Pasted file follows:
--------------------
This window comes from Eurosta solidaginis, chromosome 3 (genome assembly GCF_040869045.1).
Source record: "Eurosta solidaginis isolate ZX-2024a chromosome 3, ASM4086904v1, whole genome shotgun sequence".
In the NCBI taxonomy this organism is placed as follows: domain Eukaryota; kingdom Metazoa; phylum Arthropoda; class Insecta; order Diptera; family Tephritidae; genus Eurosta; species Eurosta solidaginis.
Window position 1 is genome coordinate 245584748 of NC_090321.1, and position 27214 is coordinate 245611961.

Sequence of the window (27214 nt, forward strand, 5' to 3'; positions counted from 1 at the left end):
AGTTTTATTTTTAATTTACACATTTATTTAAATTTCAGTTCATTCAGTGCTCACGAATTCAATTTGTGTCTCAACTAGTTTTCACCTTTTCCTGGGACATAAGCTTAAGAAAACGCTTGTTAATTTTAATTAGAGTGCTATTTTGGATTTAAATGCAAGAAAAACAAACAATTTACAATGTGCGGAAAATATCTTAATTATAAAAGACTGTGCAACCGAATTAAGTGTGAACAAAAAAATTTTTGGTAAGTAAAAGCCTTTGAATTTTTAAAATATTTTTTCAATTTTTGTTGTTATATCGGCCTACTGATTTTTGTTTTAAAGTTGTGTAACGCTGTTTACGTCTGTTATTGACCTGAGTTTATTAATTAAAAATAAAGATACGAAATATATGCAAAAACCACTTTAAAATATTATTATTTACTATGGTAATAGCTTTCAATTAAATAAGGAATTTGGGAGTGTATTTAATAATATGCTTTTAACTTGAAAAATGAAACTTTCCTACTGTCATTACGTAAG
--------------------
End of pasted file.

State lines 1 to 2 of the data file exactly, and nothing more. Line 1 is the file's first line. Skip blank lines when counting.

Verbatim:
This window comes from Eurosta solidaginis, chromosome 3 (genome assembly GCF_040869045.1).
Source record: "Eurosta solidaginis isolate ZX-2024a chromosome 3, ASM4086904v1, whole genome shotgun sequence".